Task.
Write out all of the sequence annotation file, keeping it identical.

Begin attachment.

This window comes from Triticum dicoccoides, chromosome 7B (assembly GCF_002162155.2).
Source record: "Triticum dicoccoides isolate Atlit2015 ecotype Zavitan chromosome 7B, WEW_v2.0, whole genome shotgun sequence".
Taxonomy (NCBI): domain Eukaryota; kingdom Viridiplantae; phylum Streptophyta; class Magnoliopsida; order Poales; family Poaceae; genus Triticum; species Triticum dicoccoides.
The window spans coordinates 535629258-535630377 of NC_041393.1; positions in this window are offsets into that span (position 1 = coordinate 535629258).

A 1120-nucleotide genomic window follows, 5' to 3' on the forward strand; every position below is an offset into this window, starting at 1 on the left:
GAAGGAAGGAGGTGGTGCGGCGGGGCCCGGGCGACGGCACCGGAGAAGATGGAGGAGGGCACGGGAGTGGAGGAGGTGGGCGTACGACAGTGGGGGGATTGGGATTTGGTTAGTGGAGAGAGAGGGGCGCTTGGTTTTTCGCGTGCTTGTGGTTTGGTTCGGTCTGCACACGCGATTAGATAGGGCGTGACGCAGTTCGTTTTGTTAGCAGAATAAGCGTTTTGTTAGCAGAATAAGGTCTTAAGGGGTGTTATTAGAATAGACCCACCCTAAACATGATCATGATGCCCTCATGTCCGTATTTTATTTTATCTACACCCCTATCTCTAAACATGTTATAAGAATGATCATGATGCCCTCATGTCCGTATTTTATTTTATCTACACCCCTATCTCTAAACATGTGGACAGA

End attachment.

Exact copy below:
This window comes from Triticum dicoccoides, chromosome 7B (assembly GCF_002162155.2).
Source record: "Triticum dicoccoides isolate Atlit2015 ecotype Zavitan chromosome 7B, WEW_v2.0, whole genome shotgun sequence".
Taxonomy (NCBI): domain Eukaryota; kingdom Viridiplantae; phylum Streptophyta; class Magnoliopsida; order Poales; family Poaceae; genus Triticum; species Triticum dicoccoides.
The window spans coordinates 535629258-535630377 of NC_041393.1; positions in this window are offsets into that span (position 1 = coordinate 535629258).

A 1120-nucleotide genomic window follows, 5' to 3' on the forward strand; every position below is an offset into this window, starting at 1 on the left:
GAAGGAAGGAGGTGGTGCGGCGGGGCCCGGGCGACGGCACCGGAGAAGATGGAGGAGGGCACGGGAGTGGAGGAGGTGGGCGTACGACAGTGGGGGGATTGGGATTTGGTTAGTGGAGAGAGAGGGGCGCTTGGTTTTTCGCGTGCTTGTGGTTTGGTTCGGTCTGCACACGCGATTAGATAGGGCGTGACGCAGTTCGTTTTGTTAGCAGAATAAGCGTTTTGTTAGCAGAATAAGGTCTTAAGGGGTGTTATTAGAATAGACCCACCCTAAACATGATCATGATGCCCTCATGTCCGTATTTTATTTTATCTACACCCCTATCTCTAAACATGTTATAAGAATGATCATGATGCCCTCATGTCCGTATTTTATTTTATCTACACCCCTATCTCTAAACATGTGGACAGA